Am I A Bad Feminist Because I Have Body Dysmorphic Disorder?
Being a 21-year-old woman in the 21st century, I, of course, consider myself to be a feminist.
I want equal rights and equal pay, and body-shaming and victim-blaming infuriates me.
At the same time, I have suffered from body dysmorphic disorder for around 12 years, since I was 9 years old.
This brings about an interesting internal conflict, and I sometimes have to ask myself, "To what extent am I an internal misogynist?"
I have written many articles about living with BDD, but I do not usually discuss this internal conflict.
My BDD is a horrible part of myself, and I hate it. It makes me think, do and say quite awful things.
At the same time, I am an advocate of women everywhere having the right and the freedom to wear whatever clothes, makeup or hairstyles they like. I want them to embrace whatever body shapes they have.
Yet, if I feel they highlight my own flaws and parts of my body I have issues with, I instantaneously become threatened by these other women.
My jealousy is so intense, it can incur immense feelings of low self-worth and panic attacks, and can even plunge me into a depression.
“Why can’t I look like that? Why am I so deformed and ugly? It’s not fair, and I hate her.”
I am aware my reaction is extreme, and I know my mental illness is responsible for these horrible thoughts and emotions.
However, I can’t help but feel I am a bad feminist for hating attractive women.
I have trouble understanding my mental illness is wholly to blame. Am I just being a bad feminist by adhering to the social conditioning that attractiveness is a competition amongst women to be deemed the most desirable by the patriarchal structure of society?
Men don’t make me feel like this because we’re anatomically different, and they’re not much of a threat. So, we’re on the same team, aren’t we?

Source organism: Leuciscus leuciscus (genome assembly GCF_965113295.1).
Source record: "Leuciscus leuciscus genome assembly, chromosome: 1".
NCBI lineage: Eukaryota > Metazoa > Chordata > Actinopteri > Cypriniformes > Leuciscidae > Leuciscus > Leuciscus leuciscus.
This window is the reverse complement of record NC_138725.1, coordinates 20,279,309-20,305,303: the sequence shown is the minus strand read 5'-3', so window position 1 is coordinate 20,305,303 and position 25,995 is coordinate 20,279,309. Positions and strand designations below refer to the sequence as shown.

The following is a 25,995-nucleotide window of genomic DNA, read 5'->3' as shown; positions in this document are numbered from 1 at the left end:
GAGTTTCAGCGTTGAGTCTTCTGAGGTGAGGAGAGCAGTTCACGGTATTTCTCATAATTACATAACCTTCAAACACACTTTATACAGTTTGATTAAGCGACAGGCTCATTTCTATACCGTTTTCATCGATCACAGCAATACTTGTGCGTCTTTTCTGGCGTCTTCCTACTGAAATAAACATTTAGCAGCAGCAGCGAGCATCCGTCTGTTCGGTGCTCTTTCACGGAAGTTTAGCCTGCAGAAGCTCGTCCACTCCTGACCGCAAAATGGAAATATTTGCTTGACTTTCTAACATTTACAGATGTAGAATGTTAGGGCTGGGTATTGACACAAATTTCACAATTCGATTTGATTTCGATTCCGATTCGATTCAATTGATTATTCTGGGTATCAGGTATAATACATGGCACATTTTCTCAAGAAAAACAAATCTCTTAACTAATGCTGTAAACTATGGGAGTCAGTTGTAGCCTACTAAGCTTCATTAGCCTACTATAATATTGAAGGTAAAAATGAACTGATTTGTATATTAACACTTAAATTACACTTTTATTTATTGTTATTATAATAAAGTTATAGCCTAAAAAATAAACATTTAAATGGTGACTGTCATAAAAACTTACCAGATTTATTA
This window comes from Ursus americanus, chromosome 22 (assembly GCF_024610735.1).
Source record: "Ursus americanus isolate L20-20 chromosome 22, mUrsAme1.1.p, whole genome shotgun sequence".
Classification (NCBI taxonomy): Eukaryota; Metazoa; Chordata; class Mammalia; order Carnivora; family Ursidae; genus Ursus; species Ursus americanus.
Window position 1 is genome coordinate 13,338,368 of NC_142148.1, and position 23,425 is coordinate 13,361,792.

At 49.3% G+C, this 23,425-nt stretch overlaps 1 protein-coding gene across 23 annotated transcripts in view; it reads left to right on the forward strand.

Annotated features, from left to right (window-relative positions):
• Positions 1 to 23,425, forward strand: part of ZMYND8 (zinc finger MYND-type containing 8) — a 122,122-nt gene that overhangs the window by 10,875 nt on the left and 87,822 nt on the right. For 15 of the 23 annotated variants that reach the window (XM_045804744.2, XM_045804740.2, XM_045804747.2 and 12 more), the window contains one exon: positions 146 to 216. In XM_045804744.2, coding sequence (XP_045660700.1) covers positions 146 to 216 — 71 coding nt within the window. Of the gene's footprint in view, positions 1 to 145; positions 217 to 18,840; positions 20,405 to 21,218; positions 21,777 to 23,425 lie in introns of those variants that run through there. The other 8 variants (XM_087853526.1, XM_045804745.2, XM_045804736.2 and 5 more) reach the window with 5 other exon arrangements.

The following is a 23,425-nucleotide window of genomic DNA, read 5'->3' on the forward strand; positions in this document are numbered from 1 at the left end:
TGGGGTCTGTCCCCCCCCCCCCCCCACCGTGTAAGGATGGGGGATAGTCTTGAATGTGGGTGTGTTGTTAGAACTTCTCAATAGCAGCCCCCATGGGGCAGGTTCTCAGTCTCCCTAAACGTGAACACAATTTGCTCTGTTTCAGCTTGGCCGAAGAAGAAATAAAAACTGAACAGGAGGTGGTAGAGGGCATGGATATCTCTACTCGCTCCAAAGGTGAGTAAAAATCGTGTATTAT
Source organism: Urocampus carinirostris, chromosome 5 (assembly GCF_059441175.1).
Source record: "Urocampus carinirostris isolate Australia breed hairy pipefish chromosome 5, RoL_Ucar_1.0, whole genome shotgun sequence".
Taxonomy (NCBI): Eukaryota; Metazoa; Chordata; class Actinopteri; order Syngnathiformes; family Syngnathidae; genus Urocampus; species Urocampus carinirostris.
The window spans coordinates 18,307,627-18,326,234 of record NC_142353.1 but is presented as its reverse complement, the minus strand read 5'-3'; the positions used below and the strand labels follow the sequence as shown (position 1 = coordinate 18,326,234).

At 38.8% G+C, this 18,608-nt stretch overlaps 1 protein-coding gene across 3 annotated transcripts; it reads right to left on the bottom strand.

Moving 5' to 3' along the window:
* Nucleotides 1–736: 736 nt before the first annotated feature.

I know I suffer from paranoia, but am I being a bad feminist by assuming every attractive woman who passes by is going to make my boyfriend leave me?
I am aware most female celebrities have their images in the media altered, but does that make me a bad feminist by resenting their perfect bodies?
I want to say the answer is no.
I hate the fact these thoughts circulate in my vulnerable brain, but at least I am able, when I’m mentally stable enough, to identify what is happening.
If internalized misogyny is defined as the "involuntary internalization by women of the sexist messages that are present in their societies and culture," then I understand how my brain can trick me into thinking I am worthless.
I am not a size-6 supermodel, and my rolls of fat underneath my chin and my thin hair mean I will never be attractive by society’s standards.
Here, I am holding misogynistic ideas about myself, even though I am a woman.
Yet, I still believe that the answer is no. I am not a bad feminist because there is one crucial belief I have to cling on to.
This evil and poisonous voice in my head that has haunted me for over a decade is exactly that: just in my head.
This means I am the only one who is able to control it, and by continuing with my course of medication and therapy, I believe one day I will.
I hope other feminists reading this will be able to understand why I can’t be exposed to other women’s bodies.
It’s not that they shouldn’t be there; it’s that my self-confidence and low self-esteem should allow me to see such anxiety-triggering visual stimuli, without being thrust into a panic attack.
So women, I ask of your forgiveness. It’s not me, it’s my BDD.